4 research outputs found

### CPI-EM outperforms STAP and the peak distance detector in detecting cooperatively bound TF pairs across different datasets, even though STAP can better detect cooperatively bound target TF peaks that have high intensities.

<p><b>(A)</b> The auROCs of CPI-EM and STAP are shown in orange and sky blue, respectively. The auROC of the chance detector, which is always 0.5 is shown by a dashed line. The datasets marked with an asterisk (*) are those where STAP was numerically unstable (see <a href="http://www.plosone.org/article/info:doi/10.1371/journal.pone.0199771#sec002" target="_blank">Materials and methods</a>). The complete ROC curves for STAP and CPI-EM are shown in Fig M in <a href="http://www.plosone.org/article/info:doi/10.1371/journal.pone.0199771#pone.0199771.s001" target="_blank">S1 Appendix</a> and that of the peak distance detector in Fig P in <a href="http://www.plosone.org/article/info:doi/10.1371/journal.pone.0199771#pone.0199771.s001" target="_blank">S1 Appendix</a>. <b>(B)</b> CPI-EM detects more cooperative interactions amongst low intensity target TF peaks but STAP detects more such interactions amongst higher intensity target TF peaks. On the <i>x</i>âaxis, cooperatively bound FOXA1-HNF4A and RTG3-GCN4 peak pairs are divided into ten bins based on the intensity of the target TF, with the 10th bin having the highest intensity target TF peaks. The <i>y</i>âaxis represents the percentage of cooperative peak pairs actually detected by CPI-EM (orange) or STAP (sky blue) in each bin at a false positive rate of 40%.</p

### A schematic of the use of the CPI-EM algorithm and ChIP-seq from knockout data to separately identify cooperative bound transcription factor pairs.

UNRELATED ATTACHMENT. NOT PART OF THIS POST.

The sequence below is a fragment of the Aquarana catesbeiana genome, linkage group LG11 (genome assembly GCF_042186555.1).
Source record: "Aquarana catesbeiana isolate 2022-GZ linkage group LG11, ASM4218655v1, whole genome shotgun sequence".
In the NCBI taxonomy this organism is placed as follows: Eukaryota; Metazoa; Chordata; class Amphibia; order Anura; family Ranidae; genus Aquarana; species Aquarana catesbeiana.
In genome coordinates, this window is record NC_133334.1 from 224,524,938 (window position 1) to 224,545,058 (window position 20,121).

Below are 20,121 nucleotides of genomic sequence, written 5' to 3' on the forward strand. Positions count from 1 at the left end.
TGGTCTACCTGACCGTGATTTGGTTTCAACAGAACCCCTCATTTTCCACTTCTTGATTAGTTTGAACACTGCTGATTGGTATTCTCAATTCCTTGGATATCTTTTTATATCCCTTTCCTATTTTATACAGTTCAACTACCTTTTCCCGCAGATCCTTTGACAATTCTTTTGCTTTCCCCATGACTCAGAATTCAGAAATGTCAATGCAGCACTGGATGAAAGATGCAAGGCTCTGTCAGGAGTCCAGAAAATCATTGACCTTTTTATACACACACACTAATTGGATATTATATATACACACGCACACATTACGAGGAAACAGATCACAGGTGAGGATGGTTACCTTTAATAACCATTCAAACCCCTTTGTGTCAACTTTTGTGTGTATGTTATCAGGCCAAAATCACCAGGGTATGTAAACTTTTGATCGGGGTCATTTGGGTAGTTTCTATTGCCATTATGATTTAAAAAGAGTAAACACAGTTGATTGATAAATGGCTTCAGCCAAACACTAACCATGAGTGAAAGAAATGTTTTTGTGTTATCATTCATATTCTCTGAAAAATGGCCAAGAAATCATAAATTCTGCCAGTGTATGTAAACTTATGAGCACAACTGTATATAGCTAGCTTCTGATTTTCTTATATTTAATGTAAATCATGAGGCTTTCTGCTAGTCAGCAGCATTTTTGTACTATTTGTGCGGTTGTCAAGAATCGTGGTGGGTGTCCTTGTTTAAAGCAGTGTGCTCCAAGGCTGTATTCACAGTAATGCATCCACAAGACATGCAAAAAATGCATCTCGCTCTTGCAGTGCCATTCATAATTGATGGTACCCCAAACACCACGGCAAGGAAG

<p>ChIP-seq experiments carried out on two TFs, A and B, yield a list of locations that are bound by both TFs, along with peak intensities at each location. From this data, there are two ways in which we find genomic locations that are cooperatively bound by A and B. <b>(A)</b> A method for inferring these locations from a ChIP-seq of A carried out after B is genetically deleted. Locations where a peak of A either disappears altogether, or is reduced in intensity after knocking out B are labelled as cooperatively bound. In contrast, locations where a peak of A either remains unchanged or increases in intensity are labelled as non-cooperatively bound (see <a href="http://www.plosone.org/article/info:doi/10.1371/journal.pone.0199771#sec002" target="_blank">Materials and methods</a>). <b>(B)</b> Steps in predicting cooperatively bound locations are shown, where the numbers correspond to those in the section âThe ChIP-seq Peak IntensityâExpectation Maximisation (CPI-EM) algorithmâ in Materials and Methods. (1) The input to CPI-EM consists of a list of genomic locations where a peak of A overlaps a peak of B by at least a single base pair. Note that the ChIP-seq of A after B is knocked out is not an input to the algorithm. (2) Each of these overlapping intensity pairs is fit to a model that consists of a sum of two probability functions. These functions specify the probabilities of observing a particular peak intensity pair given that it comes from a cooperatively or non-cooperatively bound region. These probabilities are computed by fitting the model to the input data using the expectation-maximization algorithm (see Section H in <a href="http://www.plosone.org/article/info:doi/10.1371/journal.pone.0199771#pone.0199771.s001" target="_blank">S1 Appendix</a>). (3) Bayesâ formula is applied to the probabilities computed in step (2) to find the probability of each peak intensity pair being cooperatively bound. (4) Each cooperative binding probability computed in step (3) that is greater than a threshold <i>Î±</i> is declared as cooperatively bound. We compare this list of predicted locations with the list of cooperatively bound locations inferred from knockout data in order to compute the number of correct and incorrect inferences made by CPI-EM.</p